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    How many kids have been fingerprinted in elementary school as part of an counter-kidnapping program? I remember it was very popular when I was a kid here. Only much, much later did I realize what was really going on there. IIRC, parental consent was required for the "program" and everybody gave it, of course.
    "It's not important how many people I've killed. What's important is how I get along with the people who are still alive" - Jimmy the Tulip

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    Regular Member TFred's Avatar
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    Quote Originally Posted by MAC702 View Post
    How many kids have been fingerprinted in elementary school as part of an counter-kidnapping program? I remember it was very popular when I was a kid here. Only much, much later did I realize what was really going on there. IIRC, parental consent was required for the "program" and everybody gave it, of course.
    The last time I ever paid attention to any details, they were taking the prints on a card, and giving the card to the parents. No adding to "the system" of any kind. That would seem fine to me, parents could file away in a safe place, hopefully never to be needed, but there in case.

    TFred

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    Campaign Veteran MAC702's Avatar
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    You know, I can't remember for a certainty now if that was how it was or not. I might just be fear-mongering, sorry...
    "It's not important how many people I've killed. What's important is how I get along with the people who are still alive" - Jimmy the Tulip

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    Quote Originally Posted by TFred View Post
    The only reason that I am posting this is that there may be some small chance that there are others who are going through the same thought process that I did.

    . . .

    After my correspondence with the local Detective, I discovered that my thoughts on the role of prints in the CHP process were wrong. I was assured that the "ten prints" used for a CHP application are compared only to the database of known criminals, those who have prior records, and not against the "unknown data base of latent impressions."

    . . .

    TFred
    Um, no, once the prints are in the system, they stay for 99 years and US, state, local, and probabaly international police have access to them for investigations. Usually, one hopes, the prints help catch bad guys.

    Sometimes, the authorities abuse their power and wrongfully accuse the innocent of being a criminal or terrorist. See http://forejustice.org/wc/mayfield/j...jd_issue25.htm

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    Regular Member TFred's Avatar
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    Quote Originally Posted by Mike View Post
    Um, no, once the prints are in the system, they stay for 99 years and US, state, local, and probabaly international police have access to them for investigations. Usually, one hopes, the prints help catch bad guys.

    Sometimes, the authorities abuse their power and wrongfully accuse the innocent of being a criminal or terrorist. See http://forejustice.org/wc/mayfield/j...jd_issue25.htm
    Are you stating that if I leave prints at the scene of a burglary, then some time later apply for a CHP (assuming that they leave the requirement in place) that I will be caught?

    That would directly contradict what the detective told me, and I would appreciate any source reference to that assertion that you might be able to dig up.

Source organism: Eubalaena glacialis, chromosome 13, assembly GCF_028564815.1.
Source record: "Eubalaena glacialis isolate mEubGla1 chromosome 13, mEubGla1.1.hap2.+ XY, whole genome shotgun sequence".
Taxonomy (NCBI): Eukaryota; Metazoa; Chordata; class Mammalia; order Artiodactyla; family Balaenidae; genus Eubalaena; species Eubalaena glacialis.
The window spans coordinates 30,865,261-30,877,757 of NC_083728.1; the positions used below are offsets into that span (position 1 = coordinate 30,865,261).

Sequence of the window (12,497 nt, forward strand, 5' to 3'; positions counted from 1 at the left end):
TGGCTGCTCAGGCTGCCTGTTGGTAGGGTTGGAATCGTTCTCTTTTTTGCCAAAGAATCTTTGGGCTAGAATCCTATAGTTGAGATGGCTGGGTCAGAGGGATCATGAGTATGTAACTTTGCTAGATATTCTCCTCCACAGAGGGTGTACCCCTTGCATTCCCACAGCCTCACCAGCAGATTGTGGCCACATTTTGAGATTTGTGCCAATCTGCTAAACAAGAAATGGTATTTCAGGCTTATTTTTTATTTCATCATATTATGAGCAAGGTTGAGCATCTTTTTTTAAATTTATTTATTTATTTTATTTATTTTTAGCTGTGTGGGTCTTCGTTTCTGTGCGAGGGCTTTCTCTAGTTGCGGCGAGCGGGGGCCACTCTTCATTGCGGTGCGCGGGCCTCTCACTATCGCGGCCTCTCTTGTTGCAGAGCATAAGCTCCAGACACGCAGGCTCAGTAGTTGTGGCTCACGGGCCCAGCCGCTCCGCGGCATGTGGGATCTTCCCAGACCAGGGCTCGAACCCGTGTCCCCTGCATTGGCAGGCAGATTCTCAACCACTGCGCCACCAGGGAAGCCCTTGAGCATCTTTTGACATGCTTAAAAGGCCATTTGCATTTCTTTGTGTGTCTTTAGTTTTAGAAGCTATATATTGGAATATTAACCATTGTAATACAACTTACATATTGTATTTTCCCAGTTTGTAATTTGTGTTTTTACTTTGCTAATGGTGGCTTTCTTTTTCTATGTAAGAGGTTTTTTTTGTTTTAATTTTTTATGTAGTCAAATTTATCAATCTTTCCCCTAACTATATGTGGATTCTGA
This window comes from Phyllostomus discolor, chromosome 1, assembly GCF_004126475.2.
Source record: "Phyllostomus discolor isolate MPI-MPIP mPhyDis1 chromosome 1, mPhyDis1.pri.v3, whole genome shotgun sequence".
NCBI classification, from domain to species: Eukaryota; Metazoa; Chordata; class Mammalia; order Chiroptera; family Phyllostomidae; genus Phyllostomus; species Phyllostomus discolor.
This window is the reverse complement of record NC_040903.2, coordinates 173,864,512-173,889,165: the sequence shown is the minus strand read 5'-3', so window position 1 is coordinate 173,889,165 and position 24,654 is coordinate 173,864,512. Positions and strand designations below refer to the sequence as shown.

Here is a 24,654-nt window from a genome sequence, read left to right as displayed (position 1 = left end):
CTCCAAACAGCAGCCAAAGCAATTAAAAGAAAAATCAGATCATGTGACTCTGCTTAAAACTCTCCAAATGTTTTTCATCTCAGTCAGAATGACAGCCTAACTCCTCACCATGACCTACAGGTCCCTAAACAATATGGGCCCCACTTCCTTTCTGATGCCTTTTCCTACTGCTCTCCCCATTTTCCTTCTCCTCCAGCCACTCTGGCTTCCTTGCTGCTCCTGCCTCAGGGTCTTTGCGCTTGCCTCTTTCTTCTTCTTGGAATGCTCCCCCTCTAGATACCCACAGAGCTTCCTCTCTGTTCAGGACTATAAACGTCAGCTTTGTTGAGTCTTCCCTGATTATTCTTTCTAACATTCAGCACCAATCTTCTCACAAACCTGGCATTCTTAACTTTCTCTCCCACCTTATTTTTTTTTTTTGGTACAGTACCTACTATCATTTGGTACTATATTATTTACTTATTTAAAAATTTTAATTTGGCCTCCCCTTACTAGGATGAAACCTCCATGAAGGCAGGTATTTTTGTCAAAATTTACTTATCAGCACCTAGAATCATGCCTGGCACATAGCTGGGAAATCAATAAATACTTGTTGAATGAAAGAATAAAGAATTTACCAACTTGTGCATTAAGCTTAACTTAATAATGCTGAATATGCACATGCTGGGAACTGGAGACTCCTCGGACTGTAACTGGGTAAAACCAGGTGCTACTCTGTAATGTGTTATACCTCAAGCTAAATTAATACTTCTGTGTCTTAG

TFred

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    No chance of escape

    Between the 30 years of military security clearences and civillian jobs in Law Enforcement and private security, I have ZERO chance of my prints NOT being on multiple systems.

    If I were ever to become a criminal, I would have to always wear gloves.

    Hell, I know I even have a DNC sample in the system.

    Guess I better not become a criminal.

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    Anti-Saldana Freedom Fighter Venator's Avatar
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    Quote Originally Posted by MAC702 View Post
    How many kids have been fingerprinted in elementary school as part of an counter-kidnapping program? I remember it was very popular when I was a kid here. Only much, much later did I realize what was really going on there. IIRC, parental consent was required for the "program" and everybody gave it, of course.
    The finger-print programs in my area the prints were given to the parents to keep and were never entered into a data base.
    An Amazon best seller "MY PARENTS OPEN CARRY" http://www.myparentsopencarry.com/

    *The information contained above is not meant to be legal advice, but is solely intended as a starting point for further research. These are my opinions, if you have further questions it is advisable to seek out an attorney that is well versed in firearm law.

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    Regular Member paramedic70002's Avatar
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    Hmmm. One part of me says prints should be checked against all databases. The other part of me says a CHP application shouldn't be a crimefighting tool. I'm surprised they don't take prints when we vote. Wait, that's a civil rights issue. My bad.
    "Each worker carried his sword strapped to his side." Nehemiah 4:18

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    Regular Member TFred's Avatar
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    Quote Originally Posted by paramedic70002 View Post
    Hmmm. One part of me says prints should be checked against all databases. The other part of me says a CHP application shouldn't be a crimefighting tool. I'm surprised they don't take prints when we vote. Wait, that's a civil rights issue. My bad.
    I suspect that the Fourth Amendment kicks in here somewhere. If they take prints which are voluntarily given for one specific purpose and use them for a completely different purpose without my permission, that would seem to violate the prohibition against reasonable searches.

    One section of code that I think we tend to overlook is 15.2-915.3, which spells out a little more clearly the defined purpose for which a locality may require the fingerprinting for CHPs: